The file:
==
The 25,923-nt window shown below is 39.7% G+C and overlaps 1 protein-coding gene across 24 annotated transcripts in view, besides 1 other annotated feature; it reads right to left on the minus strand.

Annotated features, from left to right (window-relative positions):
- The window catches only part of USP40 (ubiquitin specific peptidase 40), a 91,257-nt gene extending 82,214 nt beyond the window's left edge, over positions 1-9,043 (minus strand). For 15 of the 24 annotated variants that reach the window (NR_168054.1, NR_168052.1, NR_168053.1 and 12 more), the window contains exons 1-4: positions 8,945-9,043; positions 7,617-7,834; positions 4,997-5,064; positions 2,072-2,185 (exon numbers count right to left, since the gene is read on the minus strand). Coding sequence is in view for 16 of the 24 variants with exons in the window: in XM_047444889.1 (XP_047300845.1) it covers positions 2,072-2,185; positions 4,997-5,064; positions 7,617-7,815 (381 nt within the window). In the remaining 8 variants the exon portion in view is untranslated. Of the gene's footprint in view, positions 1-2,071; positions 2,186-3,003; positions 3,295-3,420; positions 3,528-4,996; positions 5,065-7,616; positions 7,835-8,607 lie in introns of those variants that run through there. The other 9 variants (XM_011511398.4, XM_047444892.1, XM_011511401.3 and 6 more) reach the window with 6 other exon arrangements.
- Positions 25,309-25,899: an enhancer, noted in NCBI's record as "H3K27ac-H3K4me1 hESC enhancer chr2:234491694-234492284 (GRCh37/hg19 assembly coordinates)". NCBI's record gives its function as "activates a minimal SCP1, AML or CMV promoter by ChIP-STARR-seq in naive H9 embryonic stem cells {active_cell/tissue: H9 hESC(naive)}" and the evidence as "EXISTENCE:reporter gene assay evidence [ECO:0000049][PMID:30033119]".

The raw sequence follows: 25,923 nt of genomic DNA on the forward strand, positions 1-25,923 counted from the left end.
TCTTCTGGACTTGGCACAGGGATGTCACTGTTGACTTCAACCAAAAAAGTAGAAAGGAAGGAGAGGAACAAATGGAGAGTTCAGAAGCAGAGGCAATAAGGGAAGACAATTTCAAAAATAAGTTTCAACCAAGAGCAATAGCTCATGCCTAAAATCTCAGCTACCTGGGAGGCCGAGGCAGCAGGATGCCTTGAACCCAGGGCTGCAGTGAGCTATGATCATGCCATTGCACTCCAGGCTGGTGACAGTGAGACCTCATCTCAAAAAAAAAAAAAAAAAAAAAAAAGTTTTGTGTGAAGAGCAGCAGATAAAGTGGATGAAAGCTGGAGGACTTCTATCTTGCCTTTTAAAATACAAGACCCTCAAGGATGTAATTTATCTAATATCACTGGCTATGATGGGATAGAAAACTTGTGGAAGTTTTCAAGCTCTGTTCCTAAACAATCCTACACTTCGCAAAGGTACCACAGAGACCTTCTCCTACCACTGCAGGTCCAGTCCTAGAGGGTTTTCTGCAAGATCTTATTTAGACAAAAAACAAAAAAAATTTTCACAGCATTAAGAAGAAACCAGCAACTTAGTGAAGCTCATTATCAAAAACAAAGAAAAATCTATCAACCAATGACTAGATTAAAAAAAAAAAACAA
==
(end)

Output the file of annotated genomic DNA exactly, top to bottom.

The 25,923-nt window shown below is 39.7% G+C and overlaps 1 protein-coding gene across 24 annotated transcripts in view, besides 1 other annotated feature; it reads right to left on the minus strand.

Annotated features, from left to right (window-relative positions):
- The window catches only part of USP40 (ubiquitin specific peptidase 40), a 91,257-nt gene extending 82,214 nt beyond the window's left edge, over positions 1-9,043 (minus strand). For 15 of the 24 annotated variants that reach the window (NR_168054.1, NR_168052.1, NR_168053.1 and 12 more), the window contains exons 1-4: positions 8,945-9,043; positions 7,617-7,834; positions 4,997-5,064; positions 2,072-2,185 (exon numbers count right to left, since the gene is read on the minus strand). Coding sequence is in view for 16 of the 24 variants with exons in the window: in XM_047444889.1 (XP_047300845.1) it covers positions 2,072-2,185; positions 4,997-5,064; positions 7,617-7,815 (381 nt within the window). In the remaining 8 variants the exon portion in view is untranslated. Of the gene's footprint in view, positions 1-2,071; positions 2,186-3,003; positions 3,295-3,420; positions 3,528-4,996; positions 5,065-7,616; positions 7,835-8,607 lie in introns of those variants that run through there. The other 9 variants (XM_011511398.4, XM_047444892.1, XM_011511401.3 and 6 more) reach the window with 6 other exon arrangements.
- Positions 25,309-25,899: an enhancer, noted in NCBI's record as "H3K27ac-H3K4me1 hESC enhancer chr2:234491694-234492284 (GRCh37/hg19 assembly coordinates)". NCBI's record gives its function as "activates a minimal SCP1, AML or CMV promoter by ChIP-STARR-seq in naive H9 embryonic stem cells {active_cell/tissue: H9 hESC(naive)}" and the evidence as "EXISTENCE:reporter gene assay evidence [ECO:0000049][PMID:30033119]".

The raw sequence follows: 25,923 nt of genomic DNA on the forward strand, positions 1-25,923 counted from the left end.
TCTTCTGGACTTGGCACAGGGATGTCACTGTTGACTTCAACCAAAAAAGTAGAAAGGAAGGAGAGGAACAAATGGAGAGTTCAGAAGCAGAGGCAATAAGGGAAGACAATTTCAAAAATAAGTTTCAACCAAGAGCAATAGCTCATGCCTAAAATCTCAGCTACCTGGGAGGCCGAGGCAGCAGGATGCCTTGAACCCAGGGCTGCAGTGAGCTATGATCATGCCATTGCACTCCAGGCTGGTGACAGTGAGACCTCATCTCAAAAAAAAAAAAAAAAAAAAAAAAGTTTTGTGTGAAGAGCAGCAGATAAAGTGGATGAAAGCTGGAGGACTTCTATCTTGCCTTTTAAAATACAAGACCCTCAAGGATGTAATTTATCTAATATCACTGGCTATGATGGGATAGAAAACTTGTGGAAGTTTTCAAGCTCTGTTCCTAAACAATCCTACACTTCGCAAAGGTACCACAGAGACCTTCTCCTACCACTGCAGGTCCAGTCCTAGAGGGTTTTCTGCAAGATCTTATTTAGACAAAAAACAAAAAAAATTTTCACAGCATTAAGAAGAAACCAGCAACTTAGTGAAGCTCATTATCAAAAACAAAGAAAAATCTATCAACCAATGACTAGATTAAAAAAAAAAAACAA